Software: Minia

Minia is a short-read assembler based on a de Bruijn graph, capable of assembling a human genome on a desktop computer in a day. The output of Minia is a set of contigs. Minia produces results of similar contiguity and accuracy to other de Bruijn assemblers (e.g. Velvet).



For the impatient

A typical Minia command line looks like:

./minia reads.fa 31 3 4500000 output_prefix


for a quick explanation of the parameters.

There is also a short manual in


KmerGenie can be used to determine the best k-mer size, minimum abundance of correct k-mers, and genome size estimation for your dataset.


Please use Biostars (dynamic FAQ system, click "New Post", top right corner) to report bugs or ask any question. (An archive of posts between 2012 and 2014 can be found here.)


Minia is mainly described in the WABI 2012 article. Different authors proposed and implemented improvements in a WABI 2013 article. Minia now uses these improvements by default.

Original article: Space-efficient and exact de Bruijn graph representation based on a Bloom filter


The de Bruijn graph data structure is widely used in next-generation sequencing (NGS). Many programs, e.g. de novo assemblers, rely on in-memory representation of this graph. However, current techniques for representing the de Bruijn graph of a human genome require a large amount of memory (> 30 GB).

We propose a new encoding of the de Bruijn graph, which occupies an order of magnitude less space than current representations. The encoding is based on a Bloom filter, with an additional structure to remove critical false positives. An assembly software implementing this structure, Minia, performed a complete de novo assembly of human genome short reads using 5.7 Gb of memory in 23 hours.


In this example, the de Bruijn graph consists of seven nodes (green). They are hashed and inserted in a Bloom filter. The Bloom filter creates false positives (black and red). Only the false positives that are immediate neighbors of the true nodes are critical for assembly (red). By storing only the Bloom filter and the set of critical false positives, we can perform assembly on the exact de Bruijn graph.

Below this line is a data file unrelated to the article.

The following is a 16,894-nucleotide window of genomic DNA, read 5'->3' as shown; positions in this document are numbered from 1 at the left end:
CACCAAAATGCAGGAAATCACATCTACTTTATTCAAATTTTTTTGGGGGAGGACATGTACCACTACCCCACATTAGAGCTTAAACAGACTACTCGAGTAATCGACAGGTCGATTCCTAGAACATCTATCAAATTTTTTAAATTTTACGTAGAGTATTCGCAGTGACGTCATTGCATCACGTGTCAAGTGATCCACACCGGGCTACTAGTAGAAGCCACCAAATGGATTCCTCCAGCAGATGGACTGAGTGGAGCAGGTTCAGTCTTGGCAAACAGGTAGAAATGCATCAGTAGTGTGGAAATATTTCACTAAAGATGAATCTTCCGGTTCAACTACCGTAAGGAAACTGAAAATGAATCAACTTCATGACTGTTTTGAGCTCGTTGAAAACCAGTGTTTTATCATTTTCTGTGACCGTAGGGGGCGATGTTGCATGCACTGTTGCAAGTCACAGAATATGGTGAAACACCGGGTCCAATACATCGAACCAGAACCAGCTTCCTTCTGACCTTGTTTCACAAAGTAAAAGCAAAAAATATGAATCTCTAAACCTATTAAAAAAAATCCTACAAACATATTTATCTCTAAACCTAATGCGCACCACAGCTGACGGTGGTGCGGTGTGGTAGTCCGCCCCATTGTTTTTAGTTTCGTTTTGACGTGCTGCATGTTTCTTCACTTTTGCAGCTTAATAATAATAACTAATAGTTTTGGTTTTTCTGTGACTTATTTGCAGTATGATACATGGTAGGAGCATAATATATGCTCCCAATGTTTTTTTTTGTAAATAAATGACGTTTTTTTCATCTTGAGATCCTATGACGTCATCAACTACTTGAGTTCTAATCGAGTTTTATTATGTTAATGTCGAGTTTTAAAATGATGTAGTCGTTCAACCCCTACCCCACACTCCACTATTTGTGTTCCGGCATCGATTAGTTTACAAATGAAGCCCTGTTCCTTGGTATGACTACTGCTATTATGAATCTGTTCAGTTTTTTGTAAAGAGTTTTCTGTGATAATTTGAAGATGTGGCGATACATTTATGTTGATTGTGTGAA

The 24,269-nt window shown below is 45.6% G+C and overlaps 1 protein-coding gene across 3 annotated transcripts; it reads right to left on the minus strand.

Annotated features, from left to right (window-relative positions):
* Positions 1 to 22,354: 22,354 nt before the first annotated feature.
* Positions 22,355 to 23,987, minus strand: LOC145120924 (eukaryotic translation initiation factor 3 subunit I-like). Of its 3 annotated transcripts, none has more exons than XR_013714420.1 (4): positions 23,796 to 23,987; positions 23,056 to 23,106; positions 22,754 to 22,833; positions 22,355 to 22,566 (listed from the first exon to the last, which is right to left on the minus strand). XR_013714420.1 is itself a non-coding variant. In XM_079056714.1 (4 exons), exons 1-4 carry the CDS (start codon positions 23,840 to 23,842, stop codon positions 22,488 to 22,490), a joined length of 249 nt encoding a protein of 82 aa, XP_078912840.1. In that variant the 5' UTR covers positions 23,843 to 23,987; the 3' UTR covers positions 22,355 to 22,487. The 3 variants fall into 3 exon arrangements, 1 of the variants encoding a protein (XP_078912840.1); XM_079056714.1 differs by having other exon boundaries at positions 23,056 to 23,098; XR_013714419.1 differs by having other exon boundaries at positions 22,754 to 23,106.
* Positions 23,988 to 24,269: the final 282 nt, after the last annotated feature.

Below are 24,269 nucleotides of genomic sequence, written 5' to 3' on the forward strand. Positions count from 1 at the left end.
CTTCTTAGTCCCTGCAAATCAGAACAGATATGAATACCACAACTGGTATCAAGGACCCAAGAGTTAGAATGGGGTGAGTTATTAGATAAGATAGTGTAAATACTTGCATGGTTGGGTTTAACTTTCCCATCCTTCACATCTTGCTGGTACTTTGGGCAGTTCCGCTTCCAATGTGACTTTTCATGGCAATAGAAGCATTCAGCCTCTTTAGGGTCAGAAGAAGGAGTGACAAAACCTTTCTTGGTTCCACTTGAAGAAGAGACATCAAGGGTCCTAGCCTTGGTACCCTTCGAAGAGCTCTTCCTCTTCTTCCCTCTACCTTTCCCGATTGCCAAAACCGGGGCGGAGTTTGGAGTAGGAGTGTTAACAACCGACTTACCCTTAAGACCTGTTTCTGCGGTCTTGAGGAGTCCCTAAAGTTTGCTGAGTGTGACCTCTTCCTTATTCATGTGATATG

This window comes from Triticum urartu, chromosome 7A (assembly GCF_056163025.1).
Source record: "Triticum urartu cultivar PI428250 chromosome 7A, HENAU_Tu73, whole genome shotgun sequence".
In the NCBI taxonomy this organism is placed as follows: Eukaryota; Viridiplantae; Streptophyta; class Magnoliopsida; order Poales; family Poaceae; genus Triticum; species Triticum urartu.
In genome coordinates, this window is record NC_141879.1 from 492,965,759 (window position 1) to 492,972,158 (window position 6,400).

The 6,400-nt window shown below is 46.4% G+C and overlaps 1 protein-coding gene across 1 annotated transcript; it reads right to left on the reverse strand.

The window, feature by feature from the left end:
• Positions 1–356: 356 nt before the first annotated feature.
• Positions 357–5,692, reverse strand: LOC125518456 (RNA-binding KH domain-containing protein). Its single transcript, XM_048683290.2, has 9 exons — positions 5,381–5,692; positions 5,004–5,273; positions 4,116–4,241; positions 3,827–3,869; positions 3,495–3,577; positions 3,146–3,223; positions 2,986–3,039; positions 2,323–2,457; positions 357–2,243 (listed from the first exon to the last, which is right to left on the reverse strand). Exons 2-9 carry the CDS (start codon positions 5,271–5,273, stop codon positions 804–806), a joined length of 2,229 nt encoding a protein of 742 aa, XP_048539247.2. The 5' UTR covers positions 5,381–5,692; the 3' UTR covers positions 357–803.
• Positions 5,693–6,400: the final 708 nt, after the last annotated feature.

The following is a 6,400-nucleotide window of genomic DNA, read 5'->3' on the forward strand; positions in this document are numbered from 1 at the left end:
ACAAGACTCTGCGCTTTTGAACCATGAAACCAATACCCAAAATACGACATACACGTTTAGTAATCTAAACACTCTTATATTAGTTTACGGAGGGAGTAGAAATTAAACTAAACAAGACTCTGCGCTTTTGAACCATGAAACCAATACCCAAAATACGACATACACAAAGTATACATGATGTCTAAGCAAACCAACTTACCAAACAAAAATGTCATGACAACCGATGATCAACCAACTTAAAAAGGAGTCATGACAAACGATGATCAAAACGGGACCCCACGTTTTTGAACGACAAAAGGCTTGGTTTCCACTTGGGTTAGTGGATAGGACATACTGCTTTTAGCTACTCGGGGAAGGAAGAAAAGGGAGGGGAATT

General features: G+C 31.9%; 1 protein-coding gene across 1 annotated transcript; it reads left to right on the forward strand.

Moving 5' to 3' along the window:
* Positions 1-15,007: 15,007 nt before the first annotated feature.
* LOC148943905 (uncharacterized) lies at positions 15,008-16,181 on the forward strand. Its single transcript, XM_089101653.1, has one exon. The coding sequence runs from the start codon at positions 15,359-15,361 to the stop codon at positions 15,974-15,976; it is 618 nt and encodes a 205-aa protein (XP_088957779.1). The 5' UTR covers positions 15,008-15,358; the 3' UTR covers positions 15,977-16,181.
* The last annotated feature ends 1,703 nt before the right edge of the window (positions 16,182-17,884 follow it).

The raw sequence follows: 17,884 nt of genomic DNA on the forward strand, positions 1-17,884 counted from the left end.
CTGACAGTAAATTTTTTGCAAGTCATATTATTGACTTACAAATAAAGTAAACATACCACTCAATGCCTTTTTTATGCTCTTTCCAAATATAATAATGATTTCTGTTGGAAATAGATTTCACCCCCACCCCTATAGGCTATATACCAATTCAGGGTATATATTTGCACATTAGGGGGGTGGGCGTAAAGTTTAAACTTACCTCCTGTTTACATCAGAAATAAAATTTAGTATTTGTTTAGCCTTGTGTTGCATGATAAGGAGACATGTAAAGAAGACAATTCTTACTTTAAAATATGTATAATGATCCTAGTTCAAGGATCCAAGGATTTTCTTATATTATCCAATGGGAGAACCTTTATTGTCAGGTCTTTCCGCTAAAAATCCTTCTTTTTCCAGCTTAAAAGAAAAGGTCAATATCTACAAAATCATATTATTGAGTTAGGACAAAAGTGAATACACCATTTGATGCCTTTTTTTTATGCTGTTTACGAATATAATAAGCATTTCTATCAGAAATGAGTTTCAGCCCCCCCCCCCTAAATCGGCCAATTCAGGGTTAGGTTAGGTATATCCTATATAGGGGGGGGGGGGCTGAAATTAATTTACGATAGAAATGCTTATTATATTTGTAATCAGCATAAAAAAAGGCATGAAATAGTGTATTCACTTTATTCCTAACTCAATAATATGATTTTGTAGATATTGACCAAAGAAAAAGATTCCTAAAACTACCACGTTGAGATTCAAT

PDF and Citation

R. Chikhi, G. Rizk. Space-efficient and exact de Bruijn graph representation based on a Bloom filter, WABI 2012

 author = {Chikhi, Rayan and Rizk, Guillaume},
 title = {Space-Efficient and Exact de Bruijn Graph Representation Based on a Bloom Filter.},
 booktitle = {WABI},
 pages = {236-248},
 publisher = {Springer},
 series = {Lecture Notes in Computer Science},
 volume = 7534,
 year = 2012

Steps to reproduce the human genome assembly from the article

Download these raw human genome reads: SRX016231, convert them to FASTA and concatenate them into a single file (HG_reads_all_untrimed.fa).

Launch Minia as follows:

./minia HG_reads_all_untrimed.fa 31 3 2700000000 results_prefix


Using cascading Bloom filters to improve the memory usage for de Brujin graphs


De Brujin graphs are widely used in bioinformatics for processing next-generation sequencing (NGS) data. Due to the very large size of NGS datasets, it is essential to represent de Bruijn graphs compactly, and several approaches to this problem have been proposed recently. In this work, we show how to reduce the memory required by the algorithm of Chikhi and Rizk (WABI, 2012) that represents de Brujin graphs using Bloom filters. Our method requires 30% to 40% less memory with respect to their method, with insignificant impact to construction time. At the same time, our experiments showed a better query time compared to their method. This is, to our knowledge, the best practical representation for de Bruijn graphs.

PDF and Citation

K. Salikhov, G. Sacomoto and G. Kucherov. Using cascading Bloom filters to improve the memory usage for de Brujin graphs, WABI 2013

  title={Using cascading Bloom filters to improve the memory usage for de Brujin graphs},
  author={Salikhov, Kamil and Sacomoto, Gustavo and Kucherov, Gregory},
  booktitle={Algorithms in Bioinformatics},